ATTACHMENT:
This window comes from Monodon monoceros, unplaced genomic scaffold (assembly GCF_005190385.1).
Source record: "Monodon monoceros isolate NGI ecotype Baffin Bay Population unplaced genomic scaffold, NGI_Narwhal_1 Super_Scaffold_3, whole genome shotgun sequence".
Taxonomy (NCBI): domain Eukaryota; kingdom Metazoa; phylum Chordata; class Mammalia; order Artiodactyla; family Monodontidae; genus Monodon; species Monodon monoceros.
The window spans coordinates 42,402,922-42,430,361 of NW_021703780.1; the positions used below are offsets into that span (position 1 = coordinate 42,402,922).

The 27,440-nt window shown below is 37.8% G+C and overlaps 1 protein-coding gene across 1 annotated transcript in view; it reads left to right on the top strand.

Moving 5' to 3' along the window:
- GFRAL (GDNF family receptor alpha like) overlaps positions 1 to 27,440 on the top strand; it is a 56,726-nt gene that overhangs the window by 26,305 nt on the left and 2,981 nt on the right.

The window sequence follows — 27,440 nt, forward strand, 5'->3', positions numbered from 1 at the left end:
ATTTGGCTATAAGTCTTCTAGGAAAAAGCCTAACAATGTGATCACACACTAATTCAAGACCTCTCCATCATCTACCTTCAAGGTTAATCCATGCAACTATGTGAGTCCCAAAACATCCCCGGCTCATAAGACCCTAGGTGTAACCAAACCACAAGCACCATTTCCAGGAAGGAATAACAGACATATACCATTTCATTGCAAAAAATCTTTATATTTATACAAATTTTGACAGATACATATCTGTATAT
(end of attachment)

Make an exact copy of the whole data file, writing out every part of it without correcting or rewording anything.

This window comes from Monodon monoceros, unplaced genomic scaffold (assembly GCF_005190385.1).
Source record: "Monodon monoceros isolate NGI ecotype Baffin Bay Population unplaced genomic scaffold, NGI_Narwhal_1 Super_Scaffold_3, whole genome shotgun sequence".
Taxonomy (NCBI): domain Eukaryota; kingdom Metazoa; phylum Chordata; class Mammalia; order Artiodactyla; family Monodontidae; genus Monodon; species Monodon monoceros.
The window spans coordinates 42,402,922-42,430,361 of NW_021703780.1; the positions used below are offsets into that span (position 1 = coordinate 42,402,922).

The 27,440-nt window shown below is 37.8% G+C and overlaps 1 protein-coding gene across 1 annotated transcript in view; it reads left to right on the top strand.

Moving 5' to 3' along the window:
- GFRAL (GDNF family receptor alpha like) overlaps positions 1 to 27,440 on the top strand; it is a 56,726-nt gene that overhangs the window by 26,305 nt on the left and 2,981 nt on the right.

The window sequence follows — 27,440 nt, forward strand, 5'->3', positions numbered from 1 at the left end:
ATTTGGCTATAAGTCTTCTAGGAAAAAGCCTAACAATGTGATCACACACTAATTCAAGACCTCTCCATCATCTACCTTCAAGGTTAATCCATGCAACTATGTGAGTCCCAAAACATCCCCGGCTCATAAGACCCTAGGTGTAACCAAACCACAAGCACCATTTCCAGGAAGGAATAACAGACATATACCATTTCATTGCAAAAAATCTTTATATTTATACAAATTTTGACAGATACATATCTGTATAT